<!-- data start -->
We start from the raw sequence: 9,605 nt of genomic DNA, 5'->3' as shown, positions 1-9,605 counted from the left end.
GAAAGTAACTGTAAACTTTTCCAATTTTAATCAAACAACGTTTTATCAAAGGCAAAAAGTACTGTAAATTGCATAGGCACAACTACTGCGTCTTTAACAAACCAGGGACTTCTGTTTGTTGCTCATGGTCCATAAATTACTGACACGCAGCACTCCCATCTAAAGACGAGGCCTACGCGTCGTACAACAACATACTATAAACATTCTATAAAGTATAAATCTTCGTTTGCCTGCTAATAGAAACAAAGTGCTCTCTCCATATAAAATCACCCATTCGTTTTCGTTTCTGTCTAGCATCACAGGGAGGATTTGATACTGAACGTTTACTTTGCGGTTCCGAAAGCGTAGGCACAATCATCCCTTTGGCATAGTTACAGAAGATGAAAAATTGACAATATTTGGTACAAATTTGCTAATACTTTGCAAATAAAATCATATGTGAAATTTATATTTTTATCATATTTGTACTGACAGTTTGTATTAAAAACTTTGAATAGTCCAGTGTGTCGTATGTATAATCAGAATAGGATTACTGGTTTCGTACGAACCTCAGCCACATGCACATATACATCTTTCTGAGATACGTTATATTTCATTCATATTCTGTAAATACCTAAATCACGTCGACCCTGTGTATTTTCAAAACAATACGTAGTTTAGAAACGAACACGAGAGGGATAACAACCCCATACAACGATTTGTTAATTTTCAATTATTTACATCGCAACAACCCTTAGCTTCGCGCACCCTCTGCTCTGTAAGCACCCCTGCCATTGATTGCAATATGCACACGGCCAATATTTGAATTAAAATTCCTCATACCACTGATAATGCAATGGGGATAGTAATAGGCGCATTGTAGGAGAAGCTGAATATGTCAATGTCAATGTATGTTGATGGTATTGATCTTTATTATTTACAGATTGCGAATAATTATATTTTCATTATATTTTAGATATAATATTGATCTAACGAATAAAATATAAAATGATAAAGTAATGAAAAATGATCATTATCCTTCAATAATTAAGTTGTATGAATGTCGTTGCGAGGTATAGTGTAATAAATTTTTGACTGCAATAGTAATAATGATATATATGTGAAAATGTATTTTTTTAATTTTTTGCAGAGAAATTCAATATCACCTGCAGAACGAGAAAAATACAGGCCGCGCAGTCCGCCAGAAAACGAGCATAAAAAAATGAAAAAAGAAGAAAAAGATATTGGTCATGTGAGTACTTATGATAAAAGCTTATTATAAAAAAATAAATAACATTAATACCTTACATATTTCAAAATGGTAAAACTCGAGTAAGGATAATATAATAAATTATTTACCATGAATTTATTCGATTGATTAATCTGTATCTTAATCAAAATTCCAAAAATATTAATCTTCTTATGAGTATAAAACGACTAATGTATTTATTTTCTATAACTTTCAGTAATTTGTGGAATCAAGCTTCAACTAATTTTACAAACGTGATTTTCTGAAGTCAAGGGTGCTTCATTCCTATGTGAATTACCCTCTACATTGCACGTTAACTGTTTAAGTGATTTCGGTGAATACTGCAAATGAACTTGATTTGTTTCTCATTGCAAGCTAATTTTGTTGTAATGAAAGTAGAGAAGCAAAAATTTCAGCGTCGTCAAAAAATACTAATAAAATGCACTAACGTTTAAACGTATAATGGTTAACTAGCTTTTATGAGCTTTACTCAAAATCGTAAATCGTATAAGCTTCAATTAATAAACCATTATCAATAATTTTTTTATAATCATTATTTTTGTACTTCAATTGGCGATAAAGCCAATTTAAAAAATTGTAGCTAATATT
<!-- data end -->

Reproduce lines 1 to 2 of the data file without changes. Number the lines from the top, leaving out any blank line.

We start from the raw sequence: 9,605 nt of genomic DNA, 5'->3' as shown, positions 1-9,605 counted from the left end.
GAAAGTAACTGTAAACTTTTCCAATTTTAATCAAACAACGTTTTATCAAAGGCAAAAAGTACTGTAAATTGCATAGGCACAACTACTGCGTCTTTAACAAACCAGGGACTTCTGTTTGTTGCTCATGGTCCATAAATTACTGACACGCAGCACTCCCATCTAAAGACGAGGCCTACGCGTCGTACAACAACATACTATAAACATTCTATAAAGTATAAATCTTCGTTTGCCTGCTAATAGAAACAAAGTGCTCTCTCCATATAAAATCACCCATTCGTTTTCGTTTCTGTCTAGCATCACAGGGAGGATTTGATACTGAACGTTTACTTTGCGGTTCCGAAAGCGTAGGCACAATCATCCCTTTGGCATAGTTACAGAAGATGAAAAATTGACAATATTTGGTACAAATTTGCTAATACTTTGCAAATAAAATCATATGTGAAATTTATATTTTTATCATATTTGTACTGACAGTTTGTATTAAAAACTTTGAATAGTCCAGTGTGTCGTATGTATAATCAGAATAGGATTACTGGTTTCGTACGAACCTCAGCCACATGCACATATACATCTTTCTGAGATACGTTATATTTCATTCATATTCTGTAAATACCTAAATCACGTCGACCCTGTGTATTTTCAAAACAATACGTAGTTTAGAAACGAACACGAGAGGGATAACAACCCCATACAACGATTTGTTAATTTTCAATTATTTACATCGCAACAACCCTTAGCTTCGCGCACCCTCTGCTCTGTAAGCACCCCTGCCATTGATTGCAATATGCACACGGCCAATATTTGAATTAAAATTCCTCATACCACTGATAATGCAATGGGGATAGTAATAGGCGCATTGTAGGAGAAGCTGAATATGTCAATGTCAATGTATGTTGATGGTATTGATCTTTATTATTTACAGATTGCGAATAATTATATTTTCATTATATTTTAGATATAATATTGATCTAACGAATAAAATATAAAATGATAAAGTAATGAAAAATGATCATTATCCTTCAATAATTAAGTTGTATGAATGTCGTTGCGAGGTATAGTGTAATAAATTTTTGACTGCAATAGTAATAATGATATATATGTGAAAATGTATTTTTTTAATTTTTTGCAGAGAAATTCAATATCACCTGCAGAACGAGAAAAATACAGGCCGCGCAGTCCGCCAGAAAACGAGCATAAAAAAATGAAAAAAGAAGAAAAAGATATTGGTCATGTGAGTACTTATGATAAAAGCTTATTATAAAAAAATAAATAACATTAATACCTTACATATTTCAAAATGGTAAAACTCGAGTAAGGATAATATAATAAATTATTTACCATGAATTTATTCGATTGATTAATCTGTATCTTAATCAAAATTCCAAAAATATTAATCTTCTTATGAGTATAAAACGACTAATGTATTTATTTTCTATAACTTTCAGTAATTTGTGGAATCAAGCTTCAACTAATTTTACAAACGTGATTTTCTGAAGTCAAGGGTGCTTCATTCCTATGTGAATTACCCTCTACATTGCACGTTAACTGTTTAAGTGATTTCGGTGAATACTGCAAATGAACTTGATTTGTTTCTCATTGCAAGCTAATTTTGTTGTAATGAAAGTAGAGAAGCAAAAATTTCAGCGTCGTCAAAAAATACTAATAAAATGCACTAACGTTTAAACGTATAATGGTTAACTAGCTTTTATGAGCTTTACTCAAAATCGTAAATCGTATAAGCTTCAATTAATAAACCATTATCAATAATTTTTTTATAATCATTATTTTTGTACTTCAATTGGCGATAAAGCCAATTTAAAAAATTGTAGCTAATATT